Panama has closed the borders in an attempt to keep the virus from getting into the country. If you are not a citizen or legal resident, you can’t come in. Within the county, every effort is being made to keep any threat under control, and prevent people from getting close enough to each other to pass along the virus in case they might be contagious and not know it. (more below). I’ve heard that people are even being stopped at the police checkpoint above us on the way to Boquete, and everyone’s ID and temperature is being checked!

As for us, we are off quarantine and doing fine. When we returned from Rome, we were instructed to stay home for 14 days, and we got twice daily calls from the health department to check on us and give us instructions. Even now that we are off quarantine, we were instructed to go out as little as possible, and only for necessities. We were happy to stay home with our well stocked freezer and weekly visits from our produce guy, but I can see how this would be a real hardship for many.

We went out today to do some necessary shopping and found lines at all the supermarkets. Only 50 people at a time are being let in to avoid crowding. Pricesmart (our version of Costco) had lines down the block and around the corner so we didn’t stay.

El Rey (our nearby supermarket) also had a line but we waited about 20 minutes to get in, not bad. There was a guy in a lab coat, gloves, and mask supervising the entrance, and new people were only let in at the rate people were leaving to keep a constant 50 people in the store. There were lines on the floor at the checkouts to keep people separated while they were waiting for a cashier.

Around town though, things felt fairly normal. There was maybe slightly less traffic, but work was being done on construction projects, street vendors were out, and people were moving about on foot, bikes, buses, and taxis as usual. People are aware though. I had time to watch people while we were waiting in line, and I didn’t see any of the common kiss-on-the-cheek greetings. Maybe they didn’t always keep the required distance apart in line, but they weren’t touching each other either. I visited a friend in a nearby hardware store (DoIt) and got the elbow bump greeting, as we have been instructed. I noticed that they had way fewer customers than usual though. I also noticed very few people wearing masks anywhere we went.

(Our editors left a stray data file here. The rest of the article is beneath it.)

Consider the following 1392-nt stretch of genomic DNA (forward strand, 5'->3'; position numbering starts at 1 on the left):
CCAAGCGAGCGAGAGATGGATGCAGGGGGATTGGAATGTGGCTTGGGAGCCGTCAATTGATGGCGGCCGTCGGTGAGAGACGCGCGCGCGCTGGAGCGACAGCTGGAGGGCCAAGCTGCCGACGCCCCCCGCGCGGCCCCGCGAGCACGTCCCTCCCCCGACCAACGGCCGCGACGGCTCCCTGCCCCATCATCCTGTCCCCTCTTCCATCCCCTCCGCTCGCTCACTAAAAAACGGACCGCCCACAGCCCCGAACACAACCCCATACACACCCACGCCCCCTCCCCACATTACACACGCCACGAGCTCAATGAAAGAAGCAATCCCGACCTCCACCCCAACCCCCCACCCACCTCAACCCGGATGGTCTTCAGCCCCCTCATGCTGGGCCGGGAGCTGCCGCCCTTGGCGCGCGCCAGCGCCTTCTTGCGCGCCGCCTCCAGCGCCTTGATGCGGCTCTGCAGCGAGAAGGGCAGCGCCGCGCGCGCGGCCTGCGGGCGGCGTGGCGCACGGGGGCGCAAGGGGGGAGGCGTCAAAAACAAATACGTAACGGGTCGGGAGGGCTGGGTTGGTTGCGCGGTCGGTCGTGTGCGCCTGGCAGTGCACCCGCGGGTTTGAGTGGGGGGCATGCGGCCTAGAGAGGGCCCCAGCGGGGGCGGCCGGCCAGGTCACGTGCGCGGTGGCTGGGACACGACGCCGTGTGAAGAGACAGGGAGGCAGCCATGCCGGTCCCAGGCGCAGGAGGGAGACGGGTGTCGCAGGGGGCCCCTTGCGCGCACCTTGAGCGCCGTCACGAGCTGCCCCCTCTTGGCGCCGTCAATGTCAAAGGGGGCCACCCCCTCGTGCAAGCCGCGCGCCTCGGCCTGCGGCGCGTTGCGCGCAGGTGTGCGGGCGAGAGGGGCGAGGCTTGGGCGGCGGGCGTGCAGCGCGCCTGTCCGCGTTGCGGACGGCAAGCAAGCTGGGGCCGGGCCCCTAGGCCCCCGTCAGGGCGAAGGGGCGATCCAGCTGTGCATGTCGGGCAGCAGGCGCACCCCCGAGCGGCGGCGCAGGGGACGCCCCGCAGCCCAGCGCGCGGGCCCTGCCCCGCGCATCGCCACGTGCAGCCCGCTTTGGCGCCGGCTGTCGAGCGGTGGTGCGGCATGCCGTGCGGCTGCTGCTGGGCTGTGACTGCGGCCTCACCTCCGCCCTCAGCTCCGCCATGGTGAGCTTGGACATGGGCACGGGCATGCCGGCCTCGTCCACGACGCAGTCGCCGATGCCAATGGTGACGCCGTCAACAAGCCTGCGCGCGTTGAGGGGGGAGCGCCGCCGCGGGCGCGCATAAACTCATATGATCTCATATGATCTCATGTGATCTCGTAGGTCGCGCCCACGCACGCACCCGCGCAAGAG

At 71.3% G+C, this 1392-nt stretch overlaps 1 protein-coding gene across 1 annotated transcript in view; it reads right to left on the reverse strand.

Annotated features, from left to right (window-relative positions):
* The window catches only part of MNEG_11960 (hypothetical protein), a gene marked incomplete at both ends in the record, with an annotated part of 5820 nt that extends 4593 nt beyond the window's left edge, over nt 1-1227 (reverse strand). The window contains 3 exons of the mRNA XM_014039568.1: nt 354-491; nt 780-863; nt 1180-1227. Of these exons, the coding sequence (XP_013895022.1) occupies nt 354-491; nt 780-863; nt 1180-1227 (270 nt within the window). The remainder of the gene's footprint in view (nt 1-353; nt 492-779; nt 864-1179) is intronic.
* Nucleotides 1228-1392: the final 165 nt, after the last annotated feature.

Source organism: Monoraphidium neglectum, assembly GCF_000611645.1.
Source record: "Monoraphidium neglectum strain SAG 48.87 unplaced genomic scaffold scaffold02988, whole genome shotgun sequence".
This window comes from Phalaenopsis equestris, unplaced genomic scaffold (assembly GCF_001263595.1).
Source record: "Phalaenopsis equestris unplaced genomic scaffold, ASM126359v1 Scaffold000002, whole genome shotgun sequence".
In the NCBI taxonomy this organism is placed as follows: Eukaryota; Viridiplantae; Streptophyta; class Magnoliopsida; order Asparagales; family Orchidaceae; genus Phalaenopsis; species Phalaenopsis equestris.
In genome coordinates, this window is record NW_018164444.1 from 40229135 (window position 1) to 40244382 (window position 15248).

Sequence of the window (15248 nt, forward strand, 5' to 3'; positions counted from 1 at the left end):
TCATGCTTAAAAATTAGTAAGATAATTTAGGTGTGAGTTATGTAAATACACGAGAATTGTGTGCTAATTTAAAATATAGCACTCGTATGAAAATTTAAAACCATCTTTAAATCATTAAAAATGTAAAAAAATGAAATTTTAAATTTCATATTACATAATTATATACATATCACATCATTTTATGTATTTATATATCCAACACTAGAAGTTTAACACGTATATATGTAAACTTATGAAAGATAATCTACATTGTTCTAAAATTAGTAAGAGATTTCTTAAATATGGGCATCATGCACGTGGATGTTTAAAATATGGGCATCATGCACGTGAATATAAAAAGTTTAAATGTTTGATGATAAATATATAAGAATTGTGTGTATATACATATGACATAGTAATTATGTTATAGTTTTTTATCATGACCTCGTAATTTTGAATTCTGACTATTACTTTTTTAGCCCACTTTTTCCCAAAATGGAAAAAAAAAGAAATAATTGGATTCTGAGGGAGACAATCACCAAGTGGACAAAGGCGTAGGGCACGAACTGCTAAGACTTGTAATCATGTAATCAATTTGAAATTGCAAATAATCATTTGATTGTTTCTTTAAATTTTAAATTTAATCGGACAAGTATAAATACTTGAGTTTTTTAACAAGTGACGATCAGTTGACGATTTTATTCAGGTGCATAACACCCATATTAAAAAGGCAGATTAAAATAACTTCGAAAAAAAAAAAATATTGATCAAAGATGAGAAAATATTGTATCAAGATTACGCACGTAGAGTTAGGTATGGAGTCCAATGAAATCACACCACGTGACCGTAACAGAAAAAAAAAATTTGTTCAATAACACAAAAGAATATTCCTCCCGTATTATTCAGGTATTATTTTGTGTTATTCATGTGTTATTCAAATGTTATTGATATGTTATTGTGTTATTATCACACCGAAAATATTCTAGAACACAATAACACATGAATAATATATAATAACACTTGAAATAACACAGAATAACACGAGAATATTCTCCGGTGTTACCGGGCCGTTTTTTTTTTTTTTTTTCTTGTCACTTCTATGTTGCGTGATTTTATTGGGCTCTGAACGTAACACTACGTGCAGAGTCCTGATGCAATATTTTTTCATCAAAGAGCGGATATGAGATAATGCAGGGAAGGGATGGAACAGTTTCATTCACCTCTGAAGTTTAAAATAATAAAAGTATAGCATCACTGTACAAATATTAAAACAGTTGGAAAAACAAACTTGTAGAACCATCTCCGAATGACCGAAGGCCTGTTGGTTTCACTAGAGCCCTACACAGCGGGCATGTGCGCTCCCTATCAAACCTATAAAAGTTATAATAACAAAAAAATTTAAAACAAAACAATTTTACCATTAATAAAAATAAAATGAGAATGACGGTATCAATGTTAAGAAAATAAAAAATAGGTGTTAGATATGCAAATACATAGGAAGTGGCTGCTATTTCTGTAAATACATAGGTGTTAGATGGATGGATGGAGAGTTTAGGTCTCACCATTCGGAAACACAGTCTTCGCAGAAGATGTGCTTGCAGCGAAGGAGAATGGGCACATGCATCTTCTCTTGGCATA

I’ve run across a couple things that explain what’s going on and what’s being done in the country better than I can, so I’ll share them here below.

A lawyer sent this out to his clients and it’s making the rounds on social media. I think this is a couple days more current than the one below, which explains the slightly different statistics.

We understand that many of you live abroad and may be anxious to know about the situation on the ground here in Panama with regard to the COVID-19 virus (“Coronavirus”). Fortunately, the number of cases in Panama remains relatively low, with only 55 recorded cases and one fatality since the first incident was confirmed on March 9. Regardless, the Panamanian government has been implementing very strict measures to prevent the spread of the virus:

* Flights originating from Europe and Asia are now prohibited from landing in Panama.

* Passengers on cruise ships that have visited high-risk areas are prohibited from disembarking in Panamanian ports.

* Only Panamanian nationals and foreigners with permanent residency in Panama are permitted to enter the country, and they are required to go into home quarantine for 14 days immediately upon their arrival (effective March 16).

* All citizens have been instructed to remain at home as much as possible during these first few critical weeks (self-isolation). In addition, they are asked to avoid unnecessary travel, especially to the interior of the country. (To date, the virus has largely been contained in the Greater Panama City area, with only six cases reported in the interior.)

* Employers have been asked to enable tele-working options for as many employees as possible, and to stagger work hours for those who must come into the office to reduce the number of travelers on public transit during peak hours.

* Funds have been released for the immediate purchase and additional medical equipment (mechanical ventilators, monitors and intensive care beds) that would be required should the country see a dramatic increase in cases that require hospitalization. Intensive care wards have also been expanded throughout the country’s public hospitals.

* The Gorgas Hospital laboratory has sufficient test kits to keep up with the current demand. However, 24,000 additional test kits are on order, and some will be distributed to private hospitals to ease the possible burden on public facilities should the disease progress.

* Strict fines have been put in place through the Consumer Protection Agency to prohibit price gouging by local merchants. Additionally, merchants have been instructed to restrict the number of essential cleaning and personal hygiene items (hand sanitizer, bleach, alcohol, toilet paper) for sale to an individual to ensure a steady supply for the general population.

* Special financing will be made available to small businesses who require assistance in overcoming the challenges they will undoubtedly face while the country confronts this situation.

* Fairs, conventions, cultural events, religious gatherings, concerts and sporting events have been banned throughout the entire country.

* Access to beaches, rivers and public swimming pools has been banned.

* Bars, discotheques, night clubs, casinos, theaters, cinemas are prohibited from operating.

* Indoor and outdoor playgrounds, gyms, sports fields and courts have been shut down.